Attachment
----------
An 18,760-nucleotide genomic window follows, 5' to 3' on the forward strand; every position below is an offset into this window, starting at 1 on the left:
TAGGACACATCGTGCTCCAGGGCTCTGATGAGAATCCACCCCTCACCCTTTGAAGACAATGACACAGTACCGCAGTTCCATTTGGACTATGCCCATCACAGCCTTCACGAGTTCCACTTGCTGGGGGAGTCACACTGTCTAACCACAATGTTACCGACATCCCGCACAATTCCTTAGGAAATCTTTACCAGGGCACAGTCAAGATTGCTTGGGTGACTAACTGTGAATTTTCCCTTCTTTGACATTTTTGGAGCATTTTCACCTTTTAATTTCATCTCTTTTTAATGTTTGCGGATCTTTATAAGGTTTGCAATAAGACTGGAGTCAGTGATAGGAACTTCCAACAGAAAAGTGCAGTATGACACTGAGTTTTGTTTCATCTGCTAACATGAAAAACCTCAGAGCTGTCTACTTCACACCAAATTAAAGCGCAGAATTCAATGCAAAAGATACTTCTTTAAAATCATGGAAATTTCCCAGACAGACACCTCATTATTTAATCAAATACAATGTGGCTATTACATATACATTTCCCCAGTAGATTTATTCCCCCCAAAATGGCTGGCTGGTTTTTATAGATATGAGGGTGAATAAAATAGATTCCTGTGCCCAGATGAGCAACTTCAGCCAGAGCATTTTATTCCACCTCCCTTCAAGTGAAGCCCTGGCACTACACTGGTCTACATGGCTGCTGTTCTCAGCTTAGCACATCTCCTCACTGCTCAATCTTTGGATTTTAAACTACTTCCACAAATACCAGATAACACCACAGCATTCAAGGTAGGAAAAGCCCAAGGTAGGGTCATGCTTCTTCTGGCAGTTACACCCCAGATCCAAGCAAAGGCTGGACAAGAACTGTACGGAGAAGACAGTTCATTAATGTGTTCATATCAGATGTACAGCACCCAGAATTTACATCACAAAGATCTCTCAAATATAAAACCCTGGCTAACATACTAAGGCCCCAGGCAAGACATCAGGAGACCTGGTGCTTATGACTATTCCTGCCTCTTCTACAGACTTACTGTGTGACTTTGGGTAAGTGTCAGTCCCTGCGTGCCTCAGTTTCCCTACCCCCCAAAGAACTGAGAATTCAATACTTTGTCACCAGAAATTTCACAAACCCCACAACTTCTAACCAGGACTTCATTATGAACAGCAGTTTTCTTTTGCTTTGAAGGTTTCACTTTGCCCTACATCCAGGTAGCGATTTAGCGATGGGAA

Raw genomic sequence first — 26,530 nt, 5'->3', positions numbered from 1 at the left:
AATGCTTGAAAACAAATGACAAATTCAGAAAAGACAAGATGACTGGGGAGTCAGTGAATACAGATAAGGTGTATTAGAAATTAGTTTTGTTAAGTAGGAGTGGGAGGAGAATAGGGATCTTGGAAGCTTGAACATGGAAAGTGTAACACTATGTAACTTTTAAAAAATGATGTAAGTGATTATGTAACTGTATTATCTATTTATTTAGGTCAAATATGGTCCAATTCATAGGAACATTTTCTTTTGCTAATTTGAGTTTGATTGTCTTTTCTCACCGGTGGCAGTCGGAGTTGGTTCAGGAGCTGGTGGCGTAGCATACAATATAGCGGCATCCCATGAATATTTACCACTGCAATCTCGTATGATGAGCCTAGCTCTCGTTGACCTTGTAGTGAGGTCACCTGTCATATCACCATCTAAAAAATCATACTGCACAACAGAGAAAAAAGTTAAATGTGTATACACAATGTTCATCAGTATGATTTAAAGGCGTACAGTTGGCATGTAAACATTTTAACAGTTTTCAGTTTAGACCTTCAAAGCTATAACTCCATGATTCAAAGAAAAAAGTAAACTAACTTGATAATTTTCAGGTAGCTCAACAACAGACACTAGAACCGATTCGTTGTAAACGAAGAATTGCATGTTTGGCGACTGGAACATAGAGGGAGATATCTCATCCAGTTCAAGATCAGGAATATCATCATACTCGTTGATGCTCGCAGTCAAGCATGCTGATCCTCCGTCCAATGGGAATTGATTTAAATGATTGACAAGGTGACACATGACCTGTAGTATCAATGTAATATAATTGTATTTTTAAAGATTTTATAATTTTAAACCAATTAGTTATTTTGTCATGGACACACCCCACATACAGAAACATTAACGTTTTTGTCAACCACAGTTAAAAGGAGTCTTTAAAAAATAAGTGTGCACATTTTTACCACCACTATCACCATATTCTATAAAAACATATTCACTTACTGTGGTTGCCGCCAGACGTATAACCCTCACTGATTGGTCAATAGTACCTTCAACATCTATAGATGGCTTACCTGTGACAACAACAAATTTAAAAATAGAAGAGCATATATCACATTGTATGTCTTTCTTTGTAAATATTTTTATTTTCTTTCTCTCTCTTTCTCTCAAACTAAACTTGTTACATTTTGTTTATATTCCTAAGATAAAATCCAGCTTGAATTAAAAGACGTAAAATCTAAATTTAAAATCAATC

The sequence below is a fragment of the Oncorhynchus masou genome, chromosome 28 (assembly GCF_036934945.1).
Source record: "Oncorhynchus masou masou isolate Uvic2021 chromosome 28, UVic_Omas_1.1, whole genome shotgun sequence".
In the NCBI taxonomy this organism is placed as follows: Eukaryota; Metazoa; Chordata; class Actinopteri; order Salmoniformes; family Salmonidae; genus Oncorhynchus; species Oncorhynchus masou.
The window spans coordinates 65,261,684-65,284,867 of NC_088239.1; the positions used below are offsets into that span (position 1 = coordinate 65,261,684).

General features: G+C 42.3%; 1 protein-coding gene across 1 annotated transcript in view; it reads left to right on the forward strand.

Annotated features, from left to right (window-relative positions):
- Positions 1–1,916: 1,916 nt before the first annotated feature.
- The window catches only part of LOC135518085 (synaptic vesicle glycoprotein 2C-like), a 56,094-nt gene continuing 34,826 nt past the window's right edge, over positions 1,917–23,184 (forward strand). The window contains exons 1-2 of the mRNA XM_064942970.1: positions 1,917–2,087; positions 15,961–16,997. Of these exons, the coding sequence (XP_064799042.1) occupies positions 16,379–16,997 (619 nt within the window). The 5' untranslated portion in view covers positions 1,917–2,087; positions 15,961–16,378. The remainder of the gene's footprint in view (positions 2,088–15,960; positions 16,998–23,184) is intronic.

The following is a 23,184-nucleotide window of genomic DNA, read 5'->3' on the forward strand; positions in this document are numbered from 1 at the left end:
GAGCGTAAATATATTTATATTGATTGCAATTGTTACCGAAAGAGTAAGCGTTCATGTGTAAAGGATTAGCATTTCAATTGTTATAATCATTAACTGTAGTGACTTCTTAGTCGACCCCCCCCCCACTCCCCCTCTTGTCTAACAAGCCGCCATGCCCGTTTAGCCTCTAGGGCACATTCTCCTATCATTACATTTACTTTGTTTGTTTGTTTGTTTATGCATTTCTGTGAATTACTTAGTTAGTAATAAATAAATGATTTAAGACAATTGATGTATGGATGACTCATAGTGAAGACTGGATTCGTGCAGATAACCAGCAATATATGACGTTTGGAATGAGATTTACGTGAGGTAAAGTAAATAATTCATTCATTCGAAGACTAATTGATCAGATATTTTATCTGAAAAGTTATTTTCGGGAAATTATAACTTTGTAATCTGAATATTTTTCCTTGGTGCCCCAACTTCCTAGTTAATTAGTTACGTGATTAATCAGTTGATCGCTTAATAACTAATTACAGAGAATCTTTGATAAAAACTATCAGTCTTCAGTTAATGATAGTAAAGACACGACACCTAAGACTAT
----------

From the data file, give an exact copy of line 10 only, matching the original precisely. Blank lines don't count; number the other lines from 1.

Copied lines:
Annotated features, from left to right (window-relative positions):